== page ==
On Sunday I ran the Frigid Five Miler for the first time with Amanda (check out her race recap!). It was a last-minute decision as we were making plans for our long run in North Park. Because the race would be held at North Park, we decided to run the race. Sunday was to be a slow pace day, but I was worried about finishing last so Amanda suggested we start around an 11:15 pace and make it a progression run, ending at a 10:50 pace. Because my goal pace for the Pittsburgh Half Marathon is an 11:00 pace, I thought it would be good practice to try my pace on the hilly Frigid Five Miler course.
After I registered, I read recaps of previous years. I quickly learned that the race was all about The Hill at the end–a .75-mile steep hill right before the finish. Nichole’s recap from last year’s race cracked me up: “A while back I read someone else’s recap of this race when they referred
to this as ‘that shit’s just mean.’ Agreed. The last 3/4 mile is a
steady uphill, winding climb. I thought it would be more gradual. No. From the moment you turn up the road you wonder whether you’re running
or freaking rock climbing….This hill was slaughtering people right and left in some sick mass execution.” I read other recaps from fast runners (running a 7:30 pace) who had to walk up the hill. And when I went to pick our packets at Elite Runners and Walkers, a local shoe store that was the race organizer, they made sure I knew about the course and The Hill.
Normally, these recaps would have terrified me and made me not want to run the race. But because I wouldn’t be racing it, I didn’t feel a lot of pressure and was excited to see what I could do on The Hill. Amanda and I have been doing our long runs on hills, so I felt somewhat prepared.
The race starts and ends at The Lodge at North Park, which has limited parking, so we parked at the ice skating rink parking lot at the bottom of the hill–yes, The Hill that is at the end of the race course–and walked up to the start. It was 17 degrees but felt like 9. I was bundled up–maybe I little too much–and was comfortable except for my toes. I wore Lululemon Tech Speed Tights, First Base Tank, Think Fast Hoodie, Spring Forward Jacket, and Run with Me Toque. (Sidenote: I recently bought the new version of the Asics GT 2000 3 when Asics had a Cyber Monday sale. I never had a problem with cold toes in my old Asics, but both times I wore the new ones, my toes were cold. I guess I need to buy warmer socks. I’ll be doing a review of the new Asics soon!)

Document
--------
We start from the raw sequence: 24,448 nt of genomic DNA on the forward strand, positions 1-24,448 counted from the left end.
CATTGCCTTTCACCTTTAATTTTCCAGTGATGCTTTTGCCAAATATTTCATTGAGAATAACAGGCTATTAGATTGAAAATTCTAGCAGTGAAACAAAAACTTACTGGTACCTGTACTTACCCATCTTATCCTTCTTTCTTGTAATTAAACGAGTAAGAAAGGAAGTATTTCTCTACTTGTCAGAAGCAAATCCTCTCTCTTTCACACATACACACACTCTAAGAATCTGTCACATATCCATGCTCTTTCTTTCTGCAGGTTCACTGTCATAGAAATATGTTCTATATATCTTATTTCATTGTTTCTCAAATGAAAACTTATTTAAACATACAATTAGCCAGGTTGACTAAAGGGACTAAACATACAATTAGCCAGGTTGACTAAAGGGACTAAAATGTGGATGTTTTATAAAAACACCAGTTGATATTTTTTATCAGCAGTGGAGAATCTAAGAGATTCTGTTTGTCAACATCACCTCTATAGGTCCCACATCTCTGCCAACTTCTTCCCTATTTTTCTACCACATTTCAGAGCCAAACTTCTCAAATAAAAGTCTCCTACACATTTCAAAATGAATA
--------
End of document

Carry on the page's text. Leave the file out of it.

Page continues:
We got to experience The Hill in all its glory on our walk up. My breath became a little ragged just walking at a slow pace! And, of course, it’s a pretty long hill. I tried not to think of how we’d have to run up it soon.
The lodge was open, so we were able to stay warm and use the indoor bathrooms until we went out to do some warm-up exercises before lining up. They had pacers, and we lined up with the 11:00 pacer. He told us his strategy was to bank some time on the downhills and save a few minutes for the last hill. That sounded good to us.
|Amanda and me at the start line|
We started at what felt like a very easy pace on North Ridge Drive from the lodge. I remember looking at my watch and seeing the pace was 11:20 and wondered why the pacer wasn’t speeding up, but I didn’t question it. The first mile was rolling hills, and we must have sped up after a bit because my breathing got a bit ragged on the uphills. I silently panicked a little; the pace feeling this hard this early was not a good sign. But I didn’t say anything and stuck with our little group, and the downhills gave me some nice recovery. The pacer let us slow down a little on the uphills and speed up on the downhills, a strategy I liked. Also, I quickly warmed up and got hot. I wished I could shed some layers, but it would have been too difficult so I kept everything on.
The second mile was a combination of downhills and flat sections, so it felt really easy. We had stayed with the pacer and the little pace group until just after the second mile, after he made a second comment about slow runners and the slow pace we were running. Amanda and I had both silently ignored the first comment, but we had a chat after the second comment. This guy wasn’t trying to be mean or anything, and maybe some faster runners aren’t aware that slower runners can be sensitive about their pace. But it’s not too fun to be reminded about your slow pace in the middle of a race, so Amanda and I pulled a bit ahead of him and stayed by ourselves for the rest of the race.
Halfway through the third mile was a really steep, nice downhill that took us to Pearce Mill Road and the main loop road where we usually run. At that point I looked at my watch and saw our average pace was 10:30. That scared me a little since it was way faster than we planned, but we were running on a flat section so it wasn’t too hard to maintain it, though I soon started feeling a little tired.